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Parts of Hamburg ablaze as thousands of G-20 rioters clash with police

Protestors are silhouetted against a fire during demonstrations against the G-20 summit Hamburg, northern Germany, Friday, July 7, 2017. (Markus Scholz / Associated Press)
Protestors are silhouetted against a fire during demonstrations against the G-20 summit Hamburg, northern Germany, Friday, July 7, 2017. (Markus Scholz / Associated Press)
By Friederike Heine Tribune News Service

HAMBURG, Germany – Police were struggling to contain violent protests late Friday as thousands of far-left rioters gathered in the city of Hamburg, where Germany is hosting the Group of 20 summit.

As world leaders enjoyed Beethoven’s 9th Symphony in the German port city’s newly inaugurated Elbphilharmonie concert hall, crowds of masked hooligans set fire to cars in the central Schanzenviertel district.

Police used water cannon to disperse the protesters, some of whom authorities said were brandishing steel poles and firing projectiles at officers.

Large deployments of officers were standing not far from flames reaching several feet into the air.

Police said in a statement that a warning shot was fired by an officer as he approached two men beating and kicking another man who was lying on the street.

The two attackers and the man who was being beaten both fled the scene, it said.

In nearby St Pauli, home to the city’s famous red-light district, police said around 1,000 protesters had gathered for a rally whose organizers had called on participants to “carry our rage at the system onto the street.”

The G-20 summit kicked off Friday and has been accompanied by violent protests staged by militant leftists from the offset.

Hamburg police said on its official Twitter page that 196 officers have been injured in the clashes, up from a previously reported figure of 159.

None of the officers were seriously injured.

Thousands of protesters had attempted to close in on the concert hall, where heads of state and government close a day of diplomatic appointments with a symphony performance.

However, the event went more or less as planned, with German Chancellor Angela Merkel along with other leaders and their spouses arriving without incident.

Police said that 6,000 people were part of the effort to penetrate a protest-free zone imposed by police around the Elbphilharmonie, with at least 1,000 people wearing masks to cover their faces, which is illegal during protests in Germany.

Police used water cannon in an attempt to contain the protest, while demonstrators smashed windows, set fire to cars and threw bottles, stones and other objects at officers.

Merkel condemned the violence as “unacceptable,” adding that she had “a great deal of understanding for peaceful protests, but violent protests endanger human lives.”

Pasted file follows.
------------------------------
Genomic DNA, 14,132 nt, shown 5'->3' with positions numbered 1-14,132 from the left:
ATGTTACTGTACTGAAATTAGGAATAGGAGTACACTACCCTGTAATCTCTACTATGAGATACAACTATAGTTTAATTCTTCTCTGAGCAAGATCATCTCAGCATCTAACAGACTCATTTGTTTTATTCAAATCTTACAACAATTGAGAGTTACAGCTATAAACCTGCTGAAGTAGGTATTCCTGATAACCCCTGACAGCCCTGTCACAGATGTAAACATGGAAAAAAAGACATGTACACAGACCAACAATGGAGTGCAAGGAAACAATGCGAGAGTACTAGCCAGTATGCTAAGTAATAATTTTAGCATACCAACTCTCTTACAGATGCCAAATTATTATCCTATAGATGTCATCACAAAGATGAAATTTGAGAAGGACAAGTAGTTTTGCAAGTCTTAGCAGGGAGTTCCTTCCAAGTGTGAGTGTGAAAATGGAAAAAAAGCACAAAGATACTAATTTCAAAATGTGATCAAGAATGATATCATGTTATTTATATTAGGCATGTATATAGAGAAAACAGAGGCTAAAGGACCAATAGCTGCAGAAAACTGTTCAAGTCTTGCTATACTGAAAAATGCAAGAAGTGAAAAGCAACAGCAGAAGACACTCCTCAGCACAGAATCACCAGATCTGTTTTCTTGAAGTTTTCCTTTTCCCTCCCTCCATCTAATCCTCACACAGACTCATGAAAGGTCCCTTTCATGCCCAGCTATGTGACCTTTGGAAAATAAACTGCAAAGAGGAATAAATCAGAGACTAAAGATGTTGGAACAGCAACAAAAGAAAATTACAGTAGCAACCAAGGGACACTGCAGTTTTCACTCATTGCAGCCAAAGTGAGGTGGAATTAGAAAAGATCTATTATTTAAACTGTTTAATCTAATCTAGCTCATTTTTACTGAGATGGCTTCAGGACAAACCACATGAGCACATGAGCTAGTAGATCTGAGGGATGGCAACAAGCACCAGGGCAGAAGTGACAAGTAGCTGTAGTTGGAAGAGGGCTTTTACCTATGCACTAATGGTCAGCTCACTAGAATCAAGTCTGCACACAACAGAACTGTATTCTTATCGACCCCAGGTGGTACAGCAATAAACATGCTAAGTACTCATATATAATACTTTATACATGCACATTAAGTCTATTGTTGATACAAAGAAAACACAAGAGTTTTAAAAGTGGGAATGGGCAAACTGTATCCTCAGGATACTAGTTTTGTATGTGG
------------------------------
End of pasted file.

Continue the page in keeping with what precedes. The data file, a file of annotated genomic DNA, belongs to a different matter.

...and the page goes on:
Earlier Friday, protests forced President Donald Trump to take a circuitous route to the summit, and his wife, Melania, couldn’t participate in the entire spouses’ program because police said it was unsafe for her to leave the house.

Additionally, police said 20 protesters attacked security guards at Hamburg’s Hotel Park Hyatt, which is hosting Russian President Vladimir Putin, South Korean President Moon Jae-in and Australian Prime Minister Malcolm Turnbull.

Earlier on Friday, Hamburg police requested backup from across Germany to contain the violence. More than 850 officers were already en route to Hamburg from five of Germany’s 16 states.

As the time for the concert neared, some 15 boats belonging to Greenpeace tried to reach the concert hall from the harbor. The boats sped up to a barricade demarcating the protest-free zone around the venue before some 200 protesters jumped in the water. They were rounded up by police.

Hamburg’s public transport system was seeing large-scale disruption due to the protests, with police tweeting that members of the public should refrain from driving in the city center for the time being.

Train drivers were ordered not to stop in stations near the protest – including Landungsbruecken and St Pauli’s Reeperbahn – while police said demonstrators were throwing objects on to the tracks.

Seventy protesters have been detained by police and 15 were taken into custody as a result of violent protests that started with the so-called Welcome to Hell rally late Thursday.

Police tweeted a photo of an officer’s arm with a flesh wound, adding that several people had been injured by projectiles fired from slingshots.

They added that officers were being attacked with firebombs in the Hamburg district of Altona and that protesters had set off burning barricades in the area.

Hamburg’s fire brigade also confirmed that 11 protesters had been seriously injured while trying to flee police by climbing over a fence, which collapsed under their weight, causing them to crash to the ground.

Additionally, a police helicopter was targeted with a signal flare, but the device narrowly missed the vehicle, police said.

A dpa photographer saw between 25 and 30 burned-out cars on the Elbchausee riverside boulevard. Television footage showed other burning cars in the Blankenese district of Hamburg. Black smoke could be seen rising over the west of the city.

Some 100,000 people are expected to join the main G-20 protest taking place at Hamburg’s Deichtorplatz on Saturday.

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